Here in Albuquerque, we know we are at a defining moment where disruptive innovation can mean the difference between a thriving and dynamic city, or one that stagnates and declines in population, vibrancy and economics. Cognizant that Albuquerque must “grow our own” entrepreneurs, we knew that these entrepreneurs needed access to capital rise to the next level. As part of our planning year for The Integration Initiative (TII), a working group made up of stakeholders from banks, credit unions and microlenders, along with other community leaders, focused on understanding how entrepreneurs access capital and mapped barriers to entrepreneurial success for historically marginalized entrepreneurs – veterans, low-income individuals, women, people of color, English language learners and immigrants.
Access to capital is key for entrepreneurs to start or grow businesses. While the working group determined that capital can be much more than money, it found that lack of access to business funding, loans or investment proved a major barrier. The group found that this obstacle was especially pronounced for English language learners, those with no or bad credit and those with no or insufficient collateral. This barrier was apparent within traditional lenders such as large banks or credit unions, but also with alternative lenders such as non-profit micro-lenders, community banks or community development financial institutions (CDFI) which have lower credit requirements but still require collateral.
We need a solution both locally and nationally. A key driver to unlocking economic mobility is access to funding to start and grow a business. In Albuquerque, with a population nearing 700,000 residents, 31% of households speak a language other than English. The average credit score ranks in the bottom 13% nationally (Experian, 2014). At the national level, approximately 38% of the adult U.S. population have credit files rated as poor or below or do not have a credit agency rating which means they cannot readily receive personal or business credit.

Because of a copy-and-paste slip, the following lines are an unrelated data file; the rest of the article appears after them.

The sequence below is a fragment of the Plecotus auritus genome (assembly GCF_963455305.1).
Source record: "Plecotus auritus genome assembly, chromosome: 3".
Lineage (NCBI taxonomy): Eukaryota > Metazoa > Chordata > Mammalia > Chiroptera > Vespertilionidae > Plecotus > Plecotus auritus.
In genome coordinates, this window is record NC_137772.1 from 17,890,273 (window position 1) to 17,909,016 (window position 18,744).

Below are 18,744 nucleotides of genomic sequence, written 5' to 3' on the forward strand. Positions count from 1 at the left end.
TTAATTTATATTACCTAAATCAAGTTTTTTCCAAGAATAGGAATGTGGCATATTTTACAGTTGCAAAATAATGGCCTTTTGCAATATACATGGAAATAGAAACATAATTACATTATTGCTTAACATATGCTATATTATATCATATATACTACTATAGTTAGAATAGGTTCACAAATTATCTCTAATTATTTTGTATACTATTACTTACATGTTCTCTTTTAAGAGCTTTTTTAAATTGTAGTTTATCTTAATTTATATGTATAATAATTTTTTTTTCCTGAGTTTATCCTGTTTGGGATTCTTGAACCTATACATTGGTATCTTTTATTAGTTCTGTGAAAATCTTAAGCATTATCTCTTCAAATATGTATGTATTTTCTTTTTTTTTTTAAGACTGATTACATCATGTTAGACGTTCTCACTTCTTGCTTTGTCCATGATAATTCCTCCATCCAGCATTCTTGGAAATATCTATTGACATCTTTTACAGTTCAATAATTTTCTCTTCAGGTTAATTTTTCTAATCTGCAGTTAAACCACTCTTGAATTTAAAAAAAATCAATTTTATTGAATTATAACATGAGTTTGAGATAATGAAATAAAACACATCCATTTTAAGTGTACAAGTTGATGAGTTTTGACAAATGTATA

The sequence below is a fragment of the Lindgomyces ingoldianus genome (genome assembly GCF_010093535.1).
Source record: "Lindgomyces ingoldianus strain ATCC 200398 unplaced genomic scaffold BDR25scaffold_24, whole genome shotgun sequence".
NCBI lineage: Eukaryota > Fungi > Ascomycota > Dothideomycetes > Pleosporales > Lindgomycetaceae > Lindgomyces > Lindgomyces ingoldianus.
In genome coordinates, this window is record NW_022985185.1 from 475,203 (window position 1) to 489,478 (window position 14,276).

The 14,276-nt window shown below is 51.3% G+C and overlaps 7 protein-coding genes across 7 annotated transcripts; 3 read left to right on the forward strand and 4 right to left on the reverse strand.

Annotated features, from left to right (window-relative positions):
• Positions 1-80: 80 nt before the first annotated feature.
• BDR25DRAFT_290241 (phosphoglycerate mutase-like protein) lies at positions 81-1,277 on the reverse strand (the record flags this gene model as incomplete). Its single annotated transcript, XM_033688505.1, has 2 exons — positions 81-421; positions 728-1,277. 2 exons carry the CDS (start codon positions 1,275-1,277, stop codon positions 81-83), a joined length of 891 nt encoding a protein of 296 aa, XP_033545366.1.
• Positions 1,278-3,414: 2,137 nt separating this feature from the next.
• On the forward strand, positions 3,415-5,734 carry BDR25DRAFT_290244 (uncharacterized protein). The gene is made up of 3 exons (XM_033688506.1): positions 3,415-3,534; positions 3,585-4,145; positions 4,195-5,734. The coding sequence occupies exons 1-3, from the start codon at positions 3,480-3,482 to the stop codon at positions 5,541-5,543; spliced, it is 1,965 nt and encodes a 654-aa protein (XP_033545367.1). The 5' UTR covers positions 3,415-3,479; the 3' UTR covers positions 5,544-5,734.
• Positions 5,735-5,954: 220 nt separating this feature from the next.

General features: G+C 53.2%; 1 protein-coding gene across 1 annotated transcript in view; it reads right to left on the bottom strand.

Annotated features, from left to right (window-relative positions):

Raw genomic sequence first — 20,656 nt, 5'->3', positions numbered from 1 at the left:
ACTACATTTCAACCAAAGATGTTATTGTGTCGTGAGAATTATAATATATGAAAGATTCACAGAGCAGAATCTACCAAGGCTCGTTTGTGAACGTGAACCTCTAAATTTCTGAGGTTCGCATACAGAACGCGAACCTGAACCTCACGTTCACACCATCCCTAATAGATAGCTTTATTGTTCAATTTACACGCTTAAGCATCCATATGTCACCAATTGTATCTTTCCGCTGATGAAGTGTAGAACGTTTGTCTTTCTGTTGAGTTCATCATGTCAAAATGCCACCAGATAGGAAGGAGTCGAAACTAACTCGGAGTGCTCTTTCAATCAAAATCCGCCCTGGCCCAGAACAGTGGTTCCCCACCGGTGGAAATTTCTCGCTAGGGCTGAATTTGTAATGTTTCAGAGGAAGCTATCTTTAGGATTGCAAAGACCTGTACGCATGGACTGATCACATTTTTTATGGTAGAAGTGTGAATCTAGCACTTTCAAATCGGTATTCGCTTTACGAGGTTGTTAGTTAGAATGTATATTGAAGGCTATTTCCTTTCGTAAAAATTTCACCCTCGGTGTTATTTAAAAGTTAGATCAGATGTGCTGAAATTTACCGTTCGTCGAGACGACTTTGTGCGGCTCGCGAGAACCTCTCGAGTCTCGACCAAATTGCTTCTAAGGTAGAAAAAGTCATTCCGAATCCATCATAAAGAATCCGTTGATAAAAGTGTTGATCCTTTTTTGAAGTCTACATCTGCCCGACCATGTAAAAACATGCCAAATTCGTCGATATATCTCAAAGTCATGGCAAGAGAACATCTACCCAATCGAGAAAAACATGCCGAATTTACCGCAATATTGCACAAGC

Lack of Credit
38% The percentage of the adult U.S. population who have credit files rated as poor or below or do not have a credit agency rating.
Entrepreneurs that fall into any of these categories face barrier after barrier in securing capital to start or expand their businesses. And even if they are approved, they face unfavorable financing terms that further jeopardize their ability to compete in the financial mainstream. This happens for a variety of reasons, but typically results from a lack of understanding on how to navigate financial systems, low credit-worthiness and a culture that downplays calculated risk-taking.
Business conditions in this climate have deteriorated due to the curtailing of access to capital. The conservative lending atmosphere is protecting banks, while crushing individuals and entrepreneurs. Closing the doors to credit for all individuals with low scores does not constitute a sound strategy for a healthy economy. In some cases, this leads individuals who desperately want to start or grow a business into the grips of predatory lending.
These businesses are the lifeblood of many families and the communities where they live. Success of these businesses directly correlates to lifting these families out of poverty, providing jobs within their communities and creating healthy commerce. When entrepreneurs cannot access capital, it costs jobs and directly affects lives in our communities. It turns a one-time obstacle into a community-wide failure. Unless this model is altered now, the new credit environment will have severe repercussions in our communities for decades.
During the Integration Initiative planning year and the process of asset mapping, our team uncovered that truth. We also discovered that a promising financial product that can meet the needs of these entrepreneurs already exists. This product, called Co-Op Capital, is currently being offered by Nusenda Credit Union, a local nonprofit credit union and one of our lead partners. Nusenda Credit Union is working with its trusted member organizations, including associations and co-ops, to create a loan program for their affiliates. The member organization collateralizes a low interest loan through its credit union deposit account and the credit union provides the origination, servicing and positive credit reporting. The member organization makes the determination on whether to make the loan. Credit reports are not required, instead trusted relationships empower the loan decision and the responsibility to pay back the loan.